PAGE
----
Born in Fresno, CA, over 70 years ago, Ed Burke was raised by his grandparents, Jessie and Ruth McDonald and later, at age 10, by his mother, Edna Dillard (McDonald).
Attending Carter Memorial AME Church, Ed began singing in the youth choir with his many cousins, taking piano lessons from the church pianist, his Aunt, Mrs. Evelyn McDonald.
Upon entering Edison Junior-Senior High School, Burke joined the Edison Choir and got the opportunity to sing, play and learn music from the many talented singers and musicians who attended there, (such as Bobby Logan, Hilliard Streets, Phillis McDonald, Lenard Wyatt, and William Penn.) His first cousin, Stan McDonald, who has since passed away, was Audra McDonald’s father (and played drums in Burke’s band in high school). For decades, various members of the extended McDonald clan have played music professionally
From 1958 through 1964, Ed put together and led the most successful vocal group and band to ever come out of the San Joaquin Valley, The Marvelous Vels. This group recorded two 45 records for Capital Records, where all the songs were written by Burke.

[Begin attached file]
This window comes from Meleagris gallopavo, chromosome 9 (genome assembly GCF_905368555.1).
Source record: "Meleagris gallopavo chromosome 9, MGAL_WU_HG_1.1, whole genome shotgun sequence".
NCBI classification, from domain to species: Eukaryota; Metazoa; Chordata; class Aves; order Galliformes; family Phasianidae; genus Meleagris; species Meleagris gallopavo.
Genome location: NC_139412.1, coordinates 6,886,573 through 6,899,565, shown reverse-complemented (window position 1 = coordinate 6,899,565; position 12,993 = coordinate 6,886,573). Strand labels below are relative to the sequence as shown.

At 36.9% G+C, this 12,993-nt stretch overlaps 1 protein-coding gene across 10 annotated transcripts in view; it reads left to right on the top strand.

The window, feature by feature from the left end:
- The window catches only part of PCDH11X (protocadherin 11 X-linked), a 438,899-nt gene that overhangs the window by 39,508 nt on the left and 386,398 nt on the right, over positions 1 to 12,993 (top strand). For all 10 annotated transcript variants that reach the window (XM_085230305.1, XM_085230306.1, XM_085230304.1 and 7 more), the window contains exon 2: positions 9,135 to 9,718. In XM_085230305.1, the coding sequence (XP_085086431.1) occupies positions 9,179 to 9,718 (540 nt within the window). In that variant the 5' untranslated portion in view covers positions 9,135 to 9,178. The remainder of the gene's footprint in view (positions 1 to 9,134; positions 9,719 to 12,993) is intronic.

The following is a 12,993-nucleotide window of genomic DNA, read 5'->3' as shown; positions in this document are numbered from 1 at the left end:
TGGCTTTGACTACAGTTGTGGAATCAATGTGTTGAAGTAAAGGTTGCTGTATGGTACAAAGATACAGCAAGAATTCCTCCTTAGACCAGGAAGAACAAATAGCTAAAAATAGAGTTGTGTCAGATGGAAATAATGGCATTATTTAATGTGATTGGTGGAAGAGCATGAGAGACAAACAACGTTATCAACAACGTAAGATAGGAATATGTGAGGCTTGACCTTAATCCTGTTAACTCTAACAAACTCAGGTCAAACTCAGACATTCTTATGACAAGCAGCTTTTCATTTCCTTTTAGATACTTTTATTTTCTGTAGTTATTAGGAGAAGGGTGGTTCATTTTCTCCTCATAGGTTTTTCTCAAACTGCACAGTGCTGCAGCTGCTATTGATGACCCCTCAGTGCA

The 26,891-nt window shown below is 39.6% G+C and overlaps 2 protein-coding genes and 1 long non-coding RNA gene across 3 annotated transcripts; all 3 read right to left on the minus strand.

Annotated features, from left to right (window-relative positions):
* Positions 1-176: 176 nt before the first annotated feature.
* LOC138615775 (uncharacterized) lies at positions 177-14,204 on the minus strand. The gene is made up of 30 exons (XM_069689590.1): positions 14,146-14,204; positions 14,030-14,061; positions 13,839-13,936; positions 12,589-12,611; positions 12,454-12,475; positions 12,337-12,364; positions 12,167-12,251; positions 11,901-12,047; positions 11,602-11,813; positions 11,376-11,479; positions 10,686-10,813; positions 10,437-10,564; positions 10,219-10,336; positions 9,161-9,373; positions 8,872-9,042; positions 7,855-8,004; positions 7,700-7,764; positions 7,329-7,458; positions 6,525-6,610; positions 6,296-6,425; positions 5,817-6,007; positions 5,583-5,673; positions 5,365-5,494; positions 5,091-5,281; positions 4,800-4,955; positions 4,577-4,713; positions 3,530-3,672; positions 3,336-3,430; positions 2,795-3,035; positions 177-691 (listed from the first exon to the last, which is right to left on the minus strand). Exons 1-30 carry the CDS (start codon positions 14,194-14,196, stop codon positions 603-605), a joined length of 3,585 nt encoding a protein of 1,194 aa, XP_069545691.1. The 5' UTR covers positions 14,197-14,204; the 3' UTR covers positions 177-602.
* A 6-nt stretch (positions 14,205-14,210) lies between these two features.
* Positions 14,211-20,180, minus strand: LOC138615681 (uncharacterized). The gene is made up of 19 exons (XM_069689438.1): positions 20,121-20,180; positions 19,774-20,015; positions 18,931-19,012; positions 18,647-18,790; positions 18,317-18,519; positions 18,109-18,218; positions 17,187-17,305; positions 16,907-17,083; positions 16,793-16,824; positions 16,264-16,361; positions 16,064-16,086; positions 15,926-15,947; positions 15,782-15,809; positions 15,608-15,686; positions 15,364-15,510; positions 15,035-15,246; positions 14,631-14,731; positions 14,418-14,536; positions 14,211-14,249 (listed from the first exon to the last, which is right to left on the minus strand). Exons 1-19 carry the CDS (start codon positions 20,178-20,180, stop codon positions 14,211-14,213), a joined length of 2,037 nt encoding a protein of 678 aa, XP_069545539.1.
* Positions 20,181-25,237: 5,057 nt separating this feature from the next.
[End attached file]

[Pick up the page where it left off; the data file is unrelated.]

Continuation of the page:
After spending 3 years on the road with Ray Camacho & The Teardrops, Burke worked with various bands out of the Northern Bay Area, Las Vegas, NV and Los Angeles, CA as a keyboardist and vocalist, ( The Checkmates, Loading Zone, Ike & Tina Turner Review and Bobby Blue Bland). Upon the birth of his oldest son in 1967, Burke decided to “give up the road,” to be at home with his family, and utilize his Fresno State college degree in communications.
Burke became an active member of the drama department and participated in numerous stage productions. That experience led Burke to become a founding member of the Good Company Players (GCP) in 1973. Burke has appeared in over 25 productions with GCP over that 47-year period.
In 1979, Burke relocated his family to the Bay Area to take a new position as an executive director of San Mateo County Community Services Agency. Although Burke would occasionally perform during the next ten-year period, most of his musical energy was spent on mentoring his oldest son’s talents on electric bass.